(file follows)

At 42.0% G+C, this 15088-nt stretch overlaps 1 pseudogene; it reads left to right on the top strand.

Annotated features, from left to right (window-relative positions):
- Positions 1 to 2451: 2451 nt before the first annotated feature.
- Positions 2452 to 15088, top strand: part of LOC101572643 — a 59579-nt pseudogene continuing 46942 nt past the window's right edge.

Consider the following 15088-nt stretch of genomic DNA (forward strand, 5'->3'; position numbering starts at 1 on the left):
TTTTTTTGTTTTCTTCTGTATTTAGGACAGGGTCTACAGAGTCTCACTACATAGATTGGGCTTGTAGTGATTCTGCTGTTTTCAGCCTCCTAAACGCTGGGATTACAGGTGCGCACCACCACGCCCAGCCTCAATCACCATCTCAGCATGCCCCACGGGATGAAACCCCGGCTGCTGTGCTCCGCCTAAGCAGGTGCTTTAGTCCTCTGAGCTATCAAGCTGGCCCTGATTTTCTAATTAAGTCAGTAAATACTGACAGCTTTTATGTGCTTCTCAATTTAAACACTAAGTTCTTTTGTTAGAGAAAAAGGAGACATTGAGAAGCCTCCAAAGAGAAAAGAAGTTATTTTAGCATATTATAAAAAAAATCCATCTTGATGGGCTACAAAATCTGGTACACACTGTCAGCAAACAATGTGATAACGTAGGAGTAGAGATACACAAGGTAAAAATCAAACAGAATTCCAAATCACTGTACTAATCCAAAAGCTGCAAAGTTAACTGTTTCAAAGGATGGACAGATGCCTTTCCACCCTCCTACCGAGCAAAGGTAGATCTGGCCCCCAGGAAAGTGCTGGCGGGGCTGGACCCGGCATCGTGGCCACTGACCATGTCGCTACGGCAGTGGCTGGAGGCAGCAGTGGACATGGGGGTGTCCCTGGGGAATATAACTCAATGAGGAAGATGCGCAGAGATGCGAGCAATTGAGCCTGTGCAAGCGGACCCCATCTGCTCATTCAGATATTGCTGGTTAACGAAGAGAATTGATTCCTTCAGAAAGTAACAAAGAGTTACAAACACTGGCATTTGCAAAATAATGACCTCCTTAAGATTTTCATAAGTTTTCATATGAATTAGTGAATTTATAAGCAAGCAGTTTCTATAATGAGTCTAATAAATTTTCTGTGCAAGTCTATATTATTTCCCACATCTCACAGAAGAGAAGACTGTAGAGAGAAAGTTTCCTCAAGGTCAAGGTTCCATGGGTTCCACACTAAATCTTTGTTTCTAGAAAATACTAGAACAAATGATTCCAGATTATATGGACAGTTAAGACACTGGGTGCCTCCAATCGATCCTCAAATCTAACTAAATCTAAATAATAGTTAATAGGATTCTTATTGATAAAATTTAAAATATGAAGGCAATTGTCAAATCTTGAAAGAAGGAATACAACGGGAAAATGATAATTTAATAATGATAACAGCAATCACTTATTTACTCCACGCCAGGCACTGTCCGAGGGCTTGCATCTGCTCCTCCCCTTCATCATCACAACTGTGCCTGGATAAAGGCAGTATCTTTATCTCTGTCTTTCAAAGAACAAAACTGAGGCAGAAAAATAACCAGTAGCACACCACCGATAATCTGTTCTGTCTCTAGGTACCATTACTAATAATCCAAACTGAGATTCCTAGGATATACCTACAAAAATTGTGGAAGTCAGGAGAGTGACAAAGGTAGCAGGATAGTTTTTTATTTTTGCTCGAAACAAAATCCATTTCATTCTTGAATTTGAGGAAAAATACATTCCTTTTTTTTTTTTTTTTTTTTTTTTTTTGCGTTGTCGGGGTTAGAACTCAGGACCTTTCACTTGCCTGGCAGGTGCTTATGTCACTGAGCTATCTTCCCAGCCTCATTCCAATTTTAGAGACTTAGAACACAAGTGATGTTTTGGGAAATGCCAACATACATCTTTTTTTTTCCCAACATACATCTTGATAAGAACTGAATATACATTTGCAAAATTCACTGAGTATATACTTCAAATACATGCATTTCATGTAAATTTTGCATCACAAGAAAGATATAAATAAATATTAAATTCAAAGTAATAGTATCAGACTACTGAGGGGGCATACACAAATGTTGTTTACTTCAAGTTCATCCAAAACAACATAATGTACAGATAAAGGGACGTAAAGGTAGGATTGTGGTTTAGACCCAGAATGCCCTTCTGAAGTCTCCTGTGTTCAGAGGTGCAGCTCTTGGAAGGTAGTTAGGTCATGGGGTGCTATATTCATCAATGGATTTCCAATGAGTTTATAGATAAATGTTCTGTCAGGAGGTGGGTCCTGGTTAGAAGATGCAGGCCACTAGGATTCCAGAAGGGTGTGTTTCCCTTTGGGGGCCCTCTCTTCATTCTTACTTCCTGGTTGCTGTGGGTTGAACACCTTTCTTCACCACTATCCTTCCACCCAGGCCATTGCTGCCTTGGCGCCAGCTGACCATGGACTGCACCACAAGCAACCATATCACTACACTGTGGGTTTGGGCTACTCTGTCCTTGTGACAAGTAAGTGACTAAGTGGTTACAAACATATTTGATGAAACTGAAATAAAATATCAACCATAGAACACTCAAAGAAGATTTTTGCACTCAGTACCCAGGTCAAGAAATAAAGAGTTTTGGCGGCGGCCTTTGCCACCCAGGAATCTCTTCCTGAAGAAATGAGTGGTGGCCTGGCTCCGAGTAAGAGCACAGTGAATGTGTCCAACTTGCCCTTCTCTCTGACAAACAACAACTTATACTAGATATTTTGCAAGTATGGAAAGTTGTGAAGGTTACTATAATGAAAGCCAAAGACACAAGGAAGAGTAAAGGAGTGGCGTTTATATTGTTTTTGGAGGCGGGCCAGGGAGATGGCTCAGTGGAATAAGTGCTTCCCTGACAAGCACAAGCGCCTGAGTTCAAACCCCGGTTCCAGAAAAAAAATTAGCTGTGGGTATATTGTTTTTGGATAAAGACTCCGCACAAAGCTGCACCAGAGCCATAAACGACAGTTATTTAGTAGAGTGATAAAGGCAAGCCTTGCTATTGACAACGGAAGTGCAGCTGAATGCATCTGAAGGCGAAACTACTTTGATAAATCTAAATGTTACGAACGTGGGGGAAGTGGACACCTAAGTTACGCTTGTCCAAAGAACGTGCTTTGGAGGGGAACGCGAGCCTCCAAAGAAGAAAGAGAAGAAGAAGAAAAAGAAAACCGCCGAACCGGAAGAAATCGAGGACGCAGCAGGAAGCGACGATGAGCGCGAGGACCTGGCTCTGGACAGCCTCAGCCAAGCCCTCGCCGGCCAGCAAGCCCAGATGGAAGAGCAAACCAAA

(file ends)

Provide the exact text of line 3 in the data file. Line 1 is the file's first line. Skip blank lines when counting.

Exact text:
- Positions 1 to 2451: 2451 nt before the first annotated feature.